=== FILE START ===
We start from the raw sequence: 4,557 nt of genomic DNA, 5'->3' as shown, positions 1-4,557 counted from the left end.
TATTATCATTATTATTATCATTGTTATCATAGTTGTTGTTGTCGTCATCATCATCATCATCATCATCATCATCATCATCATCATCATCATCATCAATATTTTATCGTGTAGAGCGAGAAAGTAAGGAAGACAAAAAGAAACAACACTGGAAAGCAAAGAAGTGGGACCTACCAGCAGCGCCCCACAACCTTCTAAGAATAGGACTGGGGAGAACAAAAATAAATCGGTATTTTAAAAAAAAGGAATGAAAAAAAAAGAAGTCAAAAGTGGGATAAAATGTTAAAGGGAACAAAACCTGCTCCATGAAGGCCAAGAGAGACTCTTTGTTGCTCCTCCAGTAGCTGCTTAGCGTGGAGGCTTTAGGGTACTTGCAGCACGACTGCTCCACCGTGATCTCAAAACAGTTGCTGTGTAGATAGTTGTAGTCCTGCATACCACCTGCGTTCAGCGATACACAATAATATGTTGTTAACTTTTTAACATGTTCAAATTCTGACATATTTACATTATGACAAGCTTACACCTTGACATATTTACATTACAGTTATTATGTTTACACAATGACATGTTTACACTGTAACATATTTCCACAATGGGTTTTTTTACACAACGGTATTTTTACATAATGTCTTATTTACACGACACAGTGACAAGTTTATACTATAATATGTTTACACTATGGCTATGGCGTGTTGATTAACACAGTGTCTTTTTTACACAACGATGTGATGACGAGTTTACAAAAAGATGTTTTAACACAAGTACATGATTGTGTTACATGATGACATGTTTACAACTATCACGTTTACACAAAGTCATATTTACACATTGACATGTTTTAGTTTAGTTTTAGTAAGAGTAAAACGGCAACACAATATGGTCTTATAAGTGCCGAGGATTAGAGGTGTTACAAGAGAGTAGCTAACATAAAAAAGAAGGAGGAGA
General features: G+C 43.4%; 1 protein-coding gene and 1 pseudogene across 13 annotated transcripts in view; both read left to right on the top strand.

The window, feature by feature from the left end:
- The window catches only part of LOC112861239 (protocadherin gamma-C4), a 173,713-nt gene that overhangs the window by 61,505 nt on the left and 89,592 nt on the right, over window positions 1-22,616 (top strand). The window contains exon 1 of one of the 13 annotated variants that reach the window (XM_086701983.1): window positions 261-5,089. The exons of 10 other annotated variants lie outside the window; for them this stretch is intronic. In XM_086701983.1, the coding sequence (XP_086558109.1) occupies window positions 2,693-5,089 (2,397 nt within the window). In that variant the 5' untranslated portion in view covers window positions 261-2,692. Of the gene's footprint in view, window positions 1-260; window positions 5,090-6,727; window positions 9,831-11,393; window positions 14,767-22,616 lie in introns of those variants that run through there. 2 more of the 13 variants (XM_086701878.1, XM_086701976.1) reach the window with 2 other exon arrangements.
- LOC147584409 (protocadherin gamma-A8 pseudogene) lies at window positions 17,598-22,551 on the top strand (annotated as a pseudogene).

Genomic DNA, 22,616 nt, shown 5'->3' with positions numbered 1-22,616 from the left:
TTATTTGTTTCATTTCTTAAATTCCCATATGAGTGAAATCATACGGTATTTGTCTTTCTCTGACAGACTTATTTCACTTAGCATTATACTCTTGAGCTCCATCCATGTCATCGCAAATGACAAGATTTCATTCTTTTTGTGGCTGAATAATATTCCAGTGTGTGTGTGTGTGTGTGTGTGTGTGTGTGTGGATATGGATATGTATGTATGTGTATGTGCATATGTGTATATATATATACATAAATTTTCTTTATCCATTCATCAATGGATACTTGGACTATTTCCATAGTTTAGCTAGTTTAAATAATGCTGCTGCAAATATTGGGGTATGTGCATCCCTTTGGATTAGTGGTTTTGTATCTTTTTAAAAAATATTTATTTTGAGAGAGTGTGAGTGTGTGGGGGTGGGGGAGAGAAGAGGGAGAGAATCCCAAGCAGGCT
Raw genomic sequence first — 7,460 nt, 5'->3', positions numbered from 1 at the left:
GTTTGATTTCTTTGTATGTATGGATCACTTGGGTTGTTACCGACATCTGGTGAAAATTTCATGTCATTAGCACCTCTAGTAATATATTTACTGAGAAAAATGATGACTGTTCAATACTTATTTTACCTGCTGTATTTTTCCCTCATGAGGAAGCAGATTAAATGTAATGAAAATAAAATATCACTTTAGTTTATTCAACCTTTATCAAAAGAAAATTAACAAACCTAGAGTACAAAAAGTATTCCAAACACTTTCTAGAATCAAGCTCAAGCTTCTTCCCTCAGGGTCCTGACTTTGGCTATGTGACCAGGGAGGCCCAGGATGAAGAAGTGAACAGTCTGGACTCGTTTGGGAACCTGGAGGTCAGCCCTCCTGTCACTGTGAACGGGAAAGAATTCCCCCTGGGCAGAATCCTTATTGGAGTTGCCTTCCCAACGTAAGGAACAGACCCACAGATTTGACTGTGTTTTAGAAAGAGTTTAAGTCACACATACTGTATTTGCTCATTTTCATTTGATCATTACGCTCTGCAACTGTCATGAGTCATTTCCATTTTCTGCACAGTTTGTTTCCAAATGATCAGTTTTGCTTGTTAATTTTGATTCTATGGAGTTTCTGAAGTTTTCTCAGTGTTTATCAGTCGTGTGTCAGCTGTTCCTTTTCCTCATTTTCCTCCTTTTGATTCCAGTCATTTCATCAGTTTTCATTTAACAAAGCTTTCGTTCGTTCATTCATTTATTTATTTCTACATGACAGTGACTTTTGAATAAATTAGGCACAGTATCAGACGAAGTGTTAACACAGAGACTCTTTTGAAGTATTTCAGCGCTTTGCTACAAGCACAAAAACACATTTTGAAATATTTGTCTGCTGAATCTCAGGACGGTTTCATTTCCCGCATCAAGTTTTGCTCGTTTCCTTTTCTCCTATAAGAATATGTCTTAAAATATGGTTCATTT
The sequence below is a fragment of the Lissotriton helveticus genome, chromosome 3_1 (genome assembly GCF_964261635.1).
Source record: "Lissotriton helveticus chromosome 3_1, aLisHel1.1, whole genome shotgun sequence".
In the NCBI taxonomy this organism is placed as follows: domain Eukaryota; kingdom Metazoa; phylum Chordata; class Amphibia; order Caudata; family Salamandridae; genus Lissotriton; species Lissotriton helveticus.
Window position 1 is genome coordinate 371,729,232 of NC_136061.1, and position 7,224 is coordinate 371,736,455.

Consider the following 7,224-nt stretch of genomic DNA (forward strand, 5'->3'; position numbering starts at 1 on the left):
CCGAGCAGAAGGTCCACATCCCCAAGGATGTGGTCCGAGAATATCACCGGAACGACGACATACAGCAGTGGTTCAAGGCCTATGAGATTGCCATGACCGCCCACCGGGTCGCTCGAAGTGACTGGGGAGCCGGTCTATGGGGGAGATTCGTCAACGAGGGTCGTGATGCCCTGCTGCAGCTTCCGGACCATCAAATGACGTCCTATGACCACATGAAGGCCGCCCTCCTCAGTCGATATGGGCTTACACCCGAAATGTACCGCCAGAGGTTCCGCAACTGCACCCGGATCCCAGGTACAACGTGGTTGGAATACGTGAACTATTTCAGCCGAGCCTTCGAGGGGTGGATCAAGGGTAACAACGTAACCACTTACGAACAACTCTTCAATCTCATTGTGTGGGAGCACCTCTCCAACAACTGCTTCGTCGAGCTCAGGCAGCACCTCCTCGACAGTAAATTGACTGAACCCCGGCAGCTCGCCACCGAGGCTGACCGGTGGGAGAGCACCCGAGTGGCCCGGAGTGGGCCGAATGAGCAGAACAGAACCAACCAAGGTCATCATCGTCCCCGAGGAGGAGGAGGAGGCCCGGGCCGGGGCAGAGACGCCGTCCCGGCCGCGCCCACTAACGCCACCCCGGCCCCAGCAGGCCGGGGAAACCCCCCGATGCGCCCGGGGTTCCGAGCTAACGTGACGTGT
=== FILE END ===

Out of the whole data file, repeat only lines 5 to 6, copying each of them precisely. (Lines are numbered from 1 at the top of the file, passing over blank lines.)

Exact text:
- The window catches only part of LOC112861239 (protocadherin gamma-C4), a 173,713-nt gene that overhangs the window by 61,505 nt on the left and 89,592 nt on the right, over window positions 1-22,616 (top strand). The window contains exon 1 of one of the 13 annotated variants that reach the window (XM_086701983.1): window positions 261-5,089. The exons of 10 other annotated variants lie outside the window; for them this stretch is intronic. In XM_086701983.1, the coding sequence (XP_086558109.1) occupies window positions 2,693-5,089 (2,397 nt within the window). In that variant the 5' untranslated portion in view covers window positions 261-2,692. Of the gene's footprint in view, window positions 1-260; window positions 5,090-6,727; window positions 9,831-11,393; window positions 14,767-22,616 lie in introns of those variants that run through there. 2 more of the 13 variants (XM_086701878.1, XM_086701976.1) reach the window with 2 other exon arrangements.
- LOC147584409 (protocadherin gamma-A8 pseudogene) lies at window positions 17,598-22,551 on the top strand (annotated as a pseudogene).